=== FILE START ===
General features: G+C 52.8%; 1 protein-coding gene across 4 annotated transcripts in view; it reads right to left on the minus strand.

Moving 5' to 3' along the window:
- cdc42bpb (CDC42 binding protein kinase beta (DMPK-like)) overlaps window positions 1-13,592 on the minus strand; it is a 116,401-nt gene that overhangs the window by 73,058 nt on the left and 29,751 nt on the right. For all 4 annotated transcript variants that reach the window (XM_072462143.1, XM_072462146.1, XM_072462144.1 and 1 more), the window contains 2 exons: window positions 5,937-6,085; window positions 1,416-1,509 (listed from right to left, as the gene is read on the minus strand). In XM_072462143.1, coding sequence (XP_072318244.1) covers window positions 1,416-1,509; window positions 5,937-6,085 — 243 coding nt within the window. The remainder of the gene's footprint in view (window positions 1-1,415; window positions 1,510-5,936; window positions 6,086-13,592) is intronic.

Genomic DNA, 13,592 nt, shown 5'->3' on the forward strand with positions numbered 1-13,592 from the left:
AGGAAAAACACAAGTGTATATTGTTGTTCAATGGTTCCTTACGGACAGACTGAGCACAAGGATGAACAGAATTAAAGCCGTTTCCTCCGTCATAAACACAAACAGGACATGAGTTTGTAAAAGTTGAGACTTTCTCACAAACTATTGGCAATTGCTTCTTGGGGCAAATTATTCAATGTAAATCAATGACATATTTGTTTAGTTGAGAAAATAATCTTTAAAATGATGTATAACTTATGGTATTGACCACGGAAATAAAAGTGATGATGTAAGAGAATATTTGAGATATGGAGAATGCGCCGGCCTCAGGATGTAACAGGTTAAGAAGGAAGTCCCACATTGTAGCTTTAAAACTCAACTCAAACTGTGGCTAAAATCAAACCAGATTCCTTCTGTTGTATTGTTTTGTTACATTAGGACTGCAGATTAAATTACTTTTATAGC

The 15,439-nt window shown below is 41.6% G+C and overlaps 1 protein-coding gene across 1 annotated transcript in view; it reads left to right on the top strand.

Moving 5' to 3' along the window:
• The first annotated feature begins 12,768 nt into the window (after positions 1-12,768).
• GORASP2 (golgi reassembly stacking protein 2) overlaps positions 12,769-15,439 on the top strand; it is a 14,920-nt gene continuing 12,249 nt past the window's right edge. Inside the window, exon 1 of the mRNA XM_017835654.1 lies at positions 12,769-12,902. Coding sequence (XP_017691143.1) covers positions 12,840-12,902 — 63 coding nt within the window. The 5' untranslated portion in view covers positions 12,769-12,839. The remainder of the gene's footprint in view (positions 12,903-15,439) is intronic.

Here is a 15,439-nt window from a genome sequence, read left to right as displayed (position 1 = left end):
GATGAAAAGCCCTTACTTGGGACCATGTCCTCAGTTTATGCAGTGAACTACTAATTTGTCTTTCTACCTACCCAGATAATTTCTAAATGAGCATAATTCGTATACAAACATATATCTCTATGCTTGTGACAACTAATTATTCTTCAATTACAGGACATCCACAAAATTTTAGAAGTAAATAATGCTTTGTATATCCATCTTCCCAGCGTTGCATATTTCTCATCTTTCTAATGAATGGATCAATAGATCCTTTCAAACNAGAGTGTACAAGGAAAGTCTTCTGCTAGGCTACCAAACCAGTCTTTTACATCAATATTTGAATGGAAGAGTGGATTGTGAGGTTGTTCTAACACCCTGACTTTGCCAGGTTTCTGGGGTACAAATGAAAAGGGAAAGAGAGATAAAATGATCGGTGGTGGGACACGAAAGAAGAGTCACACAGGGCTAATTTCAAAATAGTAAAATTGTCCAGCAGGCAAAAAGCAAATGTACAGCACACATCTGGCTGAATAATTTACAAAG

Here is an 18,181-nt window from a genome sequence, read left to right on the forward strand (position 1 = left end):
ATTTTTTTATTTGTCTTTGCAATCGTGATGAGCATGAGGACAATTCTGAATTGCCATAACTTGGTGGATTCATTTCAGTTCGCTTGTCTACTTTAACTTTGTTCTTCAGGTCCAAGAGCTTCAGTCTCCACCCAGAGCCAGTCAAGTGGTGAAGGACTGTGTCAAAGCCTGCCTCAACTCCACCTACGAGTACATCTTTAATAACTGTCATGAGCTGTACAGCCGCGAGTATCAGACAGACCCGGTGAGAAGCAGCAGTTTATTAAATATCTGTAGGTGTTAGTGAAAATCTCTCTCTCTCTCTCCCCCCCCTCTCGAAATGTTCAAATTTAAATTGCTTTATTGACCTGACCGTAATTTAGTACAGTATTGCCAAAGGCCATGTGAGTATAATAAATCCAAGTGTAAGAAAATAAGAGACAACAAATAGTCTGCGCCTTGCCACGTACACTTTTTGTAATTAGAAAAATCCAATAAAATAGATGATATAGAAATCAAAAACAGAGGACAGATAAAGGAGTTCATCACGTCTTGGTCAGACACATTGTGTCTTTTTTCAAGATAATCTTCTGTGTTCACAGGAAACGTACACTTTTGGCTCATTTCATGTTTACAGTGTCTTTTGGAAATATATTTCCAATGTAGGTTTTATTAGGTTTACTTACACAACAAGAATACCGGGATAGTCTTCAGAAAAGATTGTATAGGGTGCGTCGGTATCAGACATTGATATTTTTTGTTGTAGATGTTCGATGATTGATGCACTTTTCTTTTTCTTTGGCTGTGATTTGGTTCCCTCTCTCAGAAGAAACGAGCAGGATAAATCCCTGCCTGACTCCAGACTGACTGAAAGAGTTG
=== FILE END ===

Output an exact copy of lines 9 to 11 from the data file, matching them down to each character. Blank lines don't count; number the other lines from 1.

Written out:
• GORASP2 (golgi reassembly stacking protein 2) overlaps positions 12,769-15,439 on the top strand; it is a 14,920-nt gene continuing 12,249 nt past the window's right edge. Inside the window, exon 1 of the mRNA XM_017835654.1 lies at positions 12,769-12,902. Coding sequence (XP_017691143.1) covers positions 12,840-12,902 — 63 coding nt within the window. The 5' untranslated portion in view covers positions 12,769-12,839. The remainder of the gene's footprint in view (positions 12,903-15,439) is intronic.

Here is a 15,439-nt window from a genome sequence, read left to right as displayed (position 1 = left end):
GATGAAAAGCCCTTACTTGGGACCATGTCCTCAGTTTATGCAGTGAACTACTAATTTGTCTTTCTACCTACCCAGATAATTTCTAAATGAGCATAATTCGTATACAAACATATATCTCTATGCTTGTGACAACTAATTATTCTTCAATTACAGGACATCCACAAAATTTTAGAAGTAAATAATGCTTTGTATATCCATCTTCCCAGCGTTGCATATTTCTCATCTTTCTAATGAATGGATCAATAGATCCTTTCAAACNAGAGTGTACAAGGAAAGTCTTCTGCTAGGCTACCAAACCAGTCTTTTACATCAATATTTGAATGGAAGAGTGGATTGTGAGGTTGTTCTAACACCCTGACTTTGCCAGGTTTCTGGGGTACAAATGAAAAGGGAAAGAGAGATAAAATGATCGGTGGTGGGACACGAAAGAAGAGTCACACAGGGCTAATTTCAAAATAGTAAAATTGTCCAGCAGGCAAAAAGCAAATGTACAGCACACATCTGGCTGAATAATTTACAAAG